by Penney Knightly

Out of Bed

Slow to serenade, wispy, extending
arms and legs, a jungle heap.
Moss-fern overgrowth.

Dew on cheeks and inner limbs,
I blush in dark places
hiding against sky light, and crunch of air.

I slither back, move like Eden;
a dream ghost.

A Letter Leaves

Little square holding so much heart,
bursting of seams, some stitching
needed for a stamp.

Scrapes to paper. Carrier of so much weight.
Athletic eyes, perky and bouncing;
love-muscle conditioning


in this dream there was a screen
pressed over my face, an impression
and I couldn’t feel anything but a smile
but I wasn’t allowed to have it

my face felt strong from your hands
more homely and becoming
I could feel your eyes on mine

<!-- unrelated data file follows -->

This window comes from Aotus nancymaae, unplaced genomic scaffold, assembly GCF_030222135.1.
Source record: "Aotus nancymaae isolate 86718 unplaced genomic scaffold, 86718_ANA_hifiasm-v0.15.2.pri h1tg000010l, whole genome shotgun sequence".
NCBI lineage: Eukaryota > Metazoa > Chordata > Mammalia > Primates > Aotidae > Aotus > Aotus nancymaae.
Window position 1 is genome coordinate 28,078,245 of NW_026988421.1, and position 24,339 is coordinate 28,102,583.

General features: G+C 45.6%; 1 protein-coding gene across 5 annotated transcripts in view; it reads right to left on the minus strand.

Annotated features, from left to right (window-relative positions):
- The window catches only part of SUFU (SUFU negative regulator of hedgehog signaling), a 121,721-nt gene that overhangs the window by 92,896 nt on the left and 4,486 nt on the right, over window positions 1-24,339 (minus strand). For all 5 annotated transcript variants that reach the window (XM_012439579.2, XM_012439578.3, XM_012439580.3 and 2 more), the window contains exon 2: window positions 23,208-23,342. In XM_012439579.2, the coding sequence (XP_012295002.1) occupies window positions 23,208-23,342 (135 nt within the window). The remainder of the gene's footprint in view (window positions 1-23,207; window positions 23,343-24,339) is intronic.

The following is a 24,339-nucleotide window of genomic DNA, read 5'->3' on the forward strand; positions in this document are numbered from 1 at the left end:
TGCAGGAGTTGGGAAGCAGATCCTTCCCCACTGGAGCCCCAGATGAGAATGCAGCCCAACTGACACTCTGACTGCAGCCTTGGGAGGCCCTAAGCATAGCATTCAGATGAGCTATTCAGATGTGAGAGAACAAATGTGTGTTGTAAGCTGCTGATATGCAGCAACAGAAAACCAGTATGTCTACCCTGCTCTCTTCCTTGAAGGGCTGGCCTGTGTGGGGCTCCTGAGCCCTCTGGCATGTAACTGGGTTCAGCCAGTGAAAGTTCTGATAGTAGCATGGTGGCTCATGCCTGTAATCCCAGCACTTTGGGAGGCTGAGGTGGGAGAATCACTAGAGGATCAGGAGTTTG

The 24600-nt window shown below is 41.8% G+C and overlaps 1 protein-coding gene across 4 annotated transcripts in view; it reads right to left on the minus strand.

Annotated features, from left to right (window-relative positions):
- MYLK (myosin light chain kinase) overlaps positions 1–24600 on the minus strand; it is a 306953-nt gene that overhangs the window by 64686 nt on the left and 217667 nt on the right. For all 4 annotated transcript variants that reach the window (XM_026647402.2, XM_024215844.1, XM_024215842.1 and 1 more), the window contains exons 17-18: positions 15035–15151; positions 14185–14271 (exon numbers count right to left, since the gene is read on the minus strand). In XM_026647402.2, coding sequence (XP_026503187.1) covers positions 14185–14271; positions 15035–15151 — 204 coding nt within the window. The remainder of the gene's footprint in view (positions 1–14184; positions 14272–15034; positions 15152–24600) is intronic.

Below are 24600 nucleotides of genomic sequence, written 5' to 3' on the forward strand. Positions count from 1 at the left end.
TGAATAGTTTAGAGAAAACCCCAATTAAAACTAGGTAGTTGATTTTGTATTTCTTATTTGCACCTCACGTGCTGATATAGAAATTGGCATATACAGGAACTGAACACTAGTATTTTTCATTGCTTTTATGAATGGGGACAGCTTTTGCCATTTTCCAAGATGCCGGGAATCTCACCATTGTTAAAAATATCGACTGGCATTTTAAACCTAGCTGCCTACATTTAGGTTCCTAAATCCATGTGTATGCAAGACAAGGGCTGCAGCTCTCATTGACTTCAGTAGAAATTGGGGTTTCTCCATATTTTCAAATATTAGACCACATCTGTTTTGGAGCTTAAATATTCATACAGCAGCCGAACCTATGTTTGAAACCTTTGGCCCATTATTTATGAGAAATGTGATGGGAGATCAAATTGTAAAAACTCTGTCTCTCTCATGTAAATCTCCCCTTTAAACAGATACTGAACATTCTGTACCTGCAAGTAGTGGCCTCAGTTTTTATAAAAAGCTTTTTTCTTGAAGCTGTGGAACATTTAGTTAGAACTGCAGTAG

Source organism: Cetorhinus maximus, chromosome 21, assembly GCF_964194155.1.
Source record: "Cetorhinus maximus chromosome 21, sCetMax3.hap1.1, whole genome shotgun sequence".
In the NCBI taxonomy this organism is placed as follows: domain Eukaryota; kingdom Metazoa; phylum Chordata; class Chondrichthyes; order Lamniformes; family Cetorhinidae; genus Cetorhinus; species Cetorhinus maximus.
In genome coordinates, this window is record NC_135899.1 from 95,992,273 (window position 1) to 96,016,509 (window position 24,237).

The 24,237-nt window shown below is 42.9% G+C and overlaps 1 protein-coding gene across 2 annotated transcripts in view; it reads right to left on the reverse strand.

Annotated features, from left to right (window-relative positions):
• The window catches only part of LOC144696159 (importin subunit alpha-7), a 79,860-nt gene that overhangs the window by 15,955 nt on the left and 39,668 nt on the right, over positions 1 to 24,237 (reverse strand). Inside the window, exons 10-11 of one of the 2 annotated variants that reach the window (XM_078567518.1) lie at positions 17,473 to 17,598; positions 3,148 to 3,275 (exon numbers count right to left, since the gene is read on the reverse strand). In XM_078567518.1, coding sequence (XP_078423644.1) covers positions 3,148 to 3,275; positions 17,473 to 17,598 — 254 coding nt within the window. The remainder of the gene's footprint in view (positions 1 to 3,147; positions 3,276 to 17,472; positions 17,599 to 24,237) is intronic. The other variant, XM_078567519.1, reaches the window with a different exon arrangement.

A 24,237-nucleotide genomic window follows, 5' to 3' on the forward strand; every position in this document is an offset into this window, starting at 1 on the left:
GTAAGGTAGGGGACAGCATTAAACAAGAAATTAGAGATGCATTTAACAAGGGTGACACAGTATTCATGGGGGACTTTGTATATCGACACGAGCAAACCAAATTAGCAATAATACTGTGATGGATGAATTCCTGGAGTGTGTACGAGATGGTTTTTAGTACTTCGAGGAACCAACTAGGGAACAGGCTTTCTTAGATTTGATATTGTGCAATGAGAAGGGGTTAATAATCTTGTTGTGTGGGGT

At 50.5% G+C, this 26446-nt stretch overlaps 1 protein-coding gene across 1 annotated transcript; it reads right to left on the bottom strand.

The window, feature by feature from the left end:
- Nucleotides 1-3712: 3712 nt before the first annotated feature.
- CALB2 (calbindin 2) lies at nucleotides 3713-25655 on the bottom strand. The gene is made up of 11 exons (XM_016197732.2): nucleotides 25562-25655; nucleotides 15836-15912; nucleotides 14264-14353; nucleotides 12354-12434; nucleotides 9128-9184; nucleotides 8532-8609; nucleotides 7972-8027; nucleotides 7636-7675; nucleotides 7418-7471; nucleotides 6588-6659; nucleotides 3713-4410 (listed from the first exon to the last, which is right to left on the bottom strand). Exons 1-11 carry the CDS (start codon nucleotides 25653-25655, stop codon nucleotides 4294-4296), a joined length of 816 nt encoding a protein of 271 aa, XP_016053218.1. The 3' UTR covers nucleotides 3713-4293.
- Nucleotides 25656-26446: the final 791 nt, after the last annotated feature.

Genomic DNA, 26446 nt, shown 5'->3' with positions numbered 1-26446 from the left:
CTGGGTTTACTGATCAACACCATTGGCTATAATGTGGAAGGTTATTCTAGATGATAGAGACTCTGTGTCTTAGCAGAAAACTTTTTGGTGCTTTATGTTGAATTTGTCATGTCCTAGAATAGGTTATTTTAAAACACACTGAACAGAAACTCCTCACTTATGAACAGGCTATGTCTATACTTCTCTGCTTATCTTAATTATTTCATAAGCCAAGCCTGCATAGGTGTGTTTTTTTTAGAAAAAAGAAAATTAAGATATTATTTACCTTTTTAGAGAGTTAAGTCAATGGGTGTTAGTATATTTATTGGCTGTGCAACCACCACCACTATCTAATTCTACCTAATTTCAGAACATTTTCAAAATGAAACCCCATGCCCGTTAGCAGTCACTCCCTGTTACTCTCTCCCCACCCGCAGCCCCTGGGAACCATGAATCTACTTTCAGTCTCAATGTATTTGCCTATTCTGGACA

straining through fingertips, lonely

aching cheekbones and dry lips
I blend into the cushion of a lie;
this is not my jaw,
I am holy exclusion

Grief Bone

I imagine it smooth
the polishing of ache
as important and trivial
as a rib bone, or a clavicle
but more lengthy,
think femur
that sort of dimension
with fractures like a child’s drawing—
marks that often leave the surface.

About the Author:

Penney Knightly

Penney Knightly is a survivor of sexual abuse; themes about that are often found in her work. Her poetry has appeared in Eunoia Review, Dead King, and elsewhere. She lives with her family on a sailboat in the San Francisco Bay, where she writes and creates art. She tweets @penneyknightly and shares on her blog http://penneyknightly.com.